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Cracks in the Mirror

Getting facts right is endemic to recording history. Spiegel still have an account of Assange in Sweden riddled with errors.

The Stockholm affair began in mid-August with an event held by an organisation tied to the Swedish Social Democrats.

True. The ‘Brotherhood’ aren’t often heard of, but they’ve been aligned with the Social Democrats.

Anna A, the organisation’s spokeswoman, had invited Assange, who stayed at her apartment in Stockholm.

The reason for this arrangement isn’t included, nor is it established who exactly invited Assange or how negotiations proceeded. Anna, a secretary in the organisation, was tasked with managing the visit, something she almost immediately turned over to Donald Boström.

The original idea was to put Assange up in a hotel. But hotels in Stockholm are obscenely expensive. Knowing that Anna would be out of town all week and would in fact return only on the morning of the talk, and knowing that Sweden’s Pirate Party agreed to house Assange from that day forward, everything seemed to be OK, and the ‘Brotherhood’ would save a lot of cash. It was also surmised that Assange would prefer such an arrangement, as it wouldn’t be as easy for the ‘bad people’ to find him.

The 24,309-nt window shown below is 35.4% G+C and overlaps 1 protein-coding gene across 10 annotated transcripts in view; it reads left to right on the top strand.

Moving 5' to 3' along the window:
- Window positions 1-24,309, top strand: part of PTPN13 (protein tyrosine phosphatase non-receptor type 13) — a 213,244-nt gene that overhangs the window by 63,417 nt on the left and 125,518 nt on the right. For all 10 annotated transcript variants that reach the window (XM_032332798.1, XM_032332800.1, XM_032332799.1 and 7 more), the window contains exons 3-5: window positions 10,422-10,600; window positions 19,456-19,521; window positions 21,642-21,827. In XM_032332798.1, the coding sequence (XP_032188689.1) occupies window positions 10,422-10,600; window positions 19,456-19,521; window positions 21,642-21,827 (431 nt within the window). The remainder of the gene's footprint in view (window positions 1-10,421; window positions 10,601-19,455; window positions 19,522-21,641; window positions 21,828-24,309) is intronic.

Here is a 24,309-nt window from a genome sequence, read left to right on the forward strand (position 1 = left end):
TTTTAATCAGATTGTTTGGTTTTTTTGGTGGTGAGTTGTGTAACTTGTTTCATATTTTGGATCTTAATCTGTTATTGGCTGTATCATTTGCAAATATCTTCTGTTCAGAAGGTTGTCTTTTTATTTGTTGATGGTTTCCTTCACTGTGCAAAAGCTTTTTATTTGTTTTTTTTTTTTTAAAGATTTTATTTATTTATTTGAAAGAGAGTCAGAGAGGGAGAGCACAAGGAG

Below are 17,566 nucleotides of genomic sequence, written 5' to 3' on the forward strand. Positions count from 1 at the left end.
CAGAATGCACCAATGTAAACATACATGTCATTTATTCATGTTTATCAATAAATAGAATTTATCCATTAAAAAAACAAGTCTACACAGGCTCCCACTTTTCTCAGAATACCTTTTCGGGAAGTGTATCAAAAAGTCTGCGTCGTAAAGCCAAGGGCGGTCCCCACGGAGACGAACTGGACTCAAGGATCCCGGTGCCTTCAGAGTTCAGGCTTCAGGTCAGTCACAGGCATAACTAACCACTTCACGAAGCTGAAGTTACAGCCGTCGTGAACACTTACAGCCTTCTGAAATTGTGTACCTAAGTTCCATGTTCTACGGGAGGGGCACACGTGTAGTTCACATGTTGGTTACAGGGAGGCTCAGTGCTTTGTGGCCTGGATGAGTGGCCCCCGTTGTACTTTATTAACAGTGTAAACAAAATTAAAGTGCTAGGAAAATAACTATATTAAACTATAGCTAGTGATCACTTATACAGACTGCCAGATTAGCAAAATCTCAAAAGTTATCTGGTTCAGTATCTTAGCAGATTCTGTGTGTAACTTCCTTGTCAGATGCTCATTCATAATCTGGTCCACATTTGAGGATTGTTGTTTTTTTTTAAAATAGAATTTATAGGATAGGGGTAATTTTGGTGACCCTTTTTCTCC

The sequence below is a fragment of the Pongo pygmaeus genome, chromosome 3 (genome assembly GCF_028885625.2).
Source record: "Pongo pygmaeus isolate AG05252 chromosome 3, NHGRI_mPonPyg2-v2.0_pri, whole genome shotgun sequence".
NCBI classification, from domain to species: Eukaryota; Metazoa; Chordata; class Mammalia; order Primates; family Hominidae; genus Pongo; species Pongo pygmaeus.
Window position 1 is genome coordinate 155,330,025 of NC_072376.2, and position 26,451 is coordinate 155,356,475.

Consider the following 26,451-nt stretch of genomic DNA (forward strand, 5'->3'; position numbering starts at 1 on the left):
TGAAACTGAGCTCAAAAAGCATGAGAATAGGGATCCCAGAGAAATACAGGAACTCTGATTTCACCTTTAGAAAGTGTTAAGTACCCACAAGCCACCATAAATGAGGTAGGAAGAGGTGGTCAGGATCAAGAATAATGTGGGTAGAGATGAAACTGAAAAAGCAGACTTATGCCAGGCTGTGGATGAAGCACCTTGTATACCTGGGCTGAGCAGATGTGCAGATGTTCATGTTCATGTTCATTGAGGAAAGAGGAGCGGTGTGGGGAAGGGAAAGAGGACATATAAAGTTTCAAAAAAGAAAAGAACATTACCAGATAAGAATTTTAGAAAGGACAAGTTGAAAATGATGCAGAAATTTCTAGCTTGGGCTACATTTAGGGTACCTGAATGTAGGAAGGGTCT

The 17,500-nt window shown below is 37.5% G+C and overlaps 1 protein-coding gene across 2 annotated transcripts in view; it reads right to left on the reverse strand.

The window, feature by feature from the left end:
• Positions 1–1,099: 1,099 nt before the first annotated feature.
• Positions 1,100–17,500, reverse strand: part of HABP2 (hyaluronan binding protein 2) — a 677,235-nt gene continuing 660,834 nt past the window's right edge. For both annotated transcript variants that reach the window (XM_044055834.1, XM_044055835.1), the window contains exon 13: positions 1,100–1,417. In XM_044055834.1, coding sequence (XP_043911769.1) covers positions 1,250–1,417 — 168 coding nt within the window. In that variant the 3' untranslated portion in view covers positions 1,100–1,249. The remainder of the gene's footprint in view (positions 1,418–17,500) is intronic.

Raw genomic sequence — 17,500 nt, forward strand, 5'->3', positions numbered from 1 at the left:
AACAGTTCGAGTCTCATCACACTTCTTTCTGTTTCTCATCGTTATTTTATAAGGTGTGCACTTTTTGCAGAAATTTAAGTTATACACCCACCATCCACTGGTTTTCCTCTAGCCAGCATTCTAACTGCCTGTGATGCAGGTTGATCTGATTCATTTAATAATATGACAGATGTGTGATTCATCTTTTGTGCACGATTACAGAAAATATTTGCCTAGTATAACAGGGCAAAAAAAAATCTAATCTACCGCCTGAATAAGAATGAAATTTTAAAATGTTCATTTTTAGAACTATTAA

But Anna also planned an ‘ambush’ on Assange, suddenly turning the key in her own door a day early. Even Johannes Wahlström, Assange’s inofficial liaison for the visit, was shocked to find Anna in the flat on Saturday morning – it had been his understanding that she wouldn’t be there, and immediately he feared the worst. And not that Anna and Assange would have sex, but that something else – something in the vicinity of a double-cross – was taking place.

It is undisputed that Assange and Anna A had sex with each other on the evening before the event.

True. A shocked Assange was invited out to dinner by Anna who said they could discuss their ‘unexpected’ situation (which of course Anna had not only expected but planned all along).

The next day, Assange gave a talk about the preceding Afghanistan leaks at the headquarters of the Swedish trade union association.

Yes. This was at the LO-borgen at Norra bantorget. LO is ‘Landsorganistionen’ and it’s indeed the Swedish trade union association. Coincidentally scandal lawyer Claes Borgström has offices at the back of the same building.

A young artist from a town near Stockholm named Sofia W, who had obtained accreditation for the event as a photographer and worshipped Assange, was in the audience.

Somewhat true, although calling Sofia an ‘artist’ is really stretching it. Her father is a photographer, and she seems to have had interest in pursuing photography as well, but her profession was working on an hourly wage as caretaker at a museum.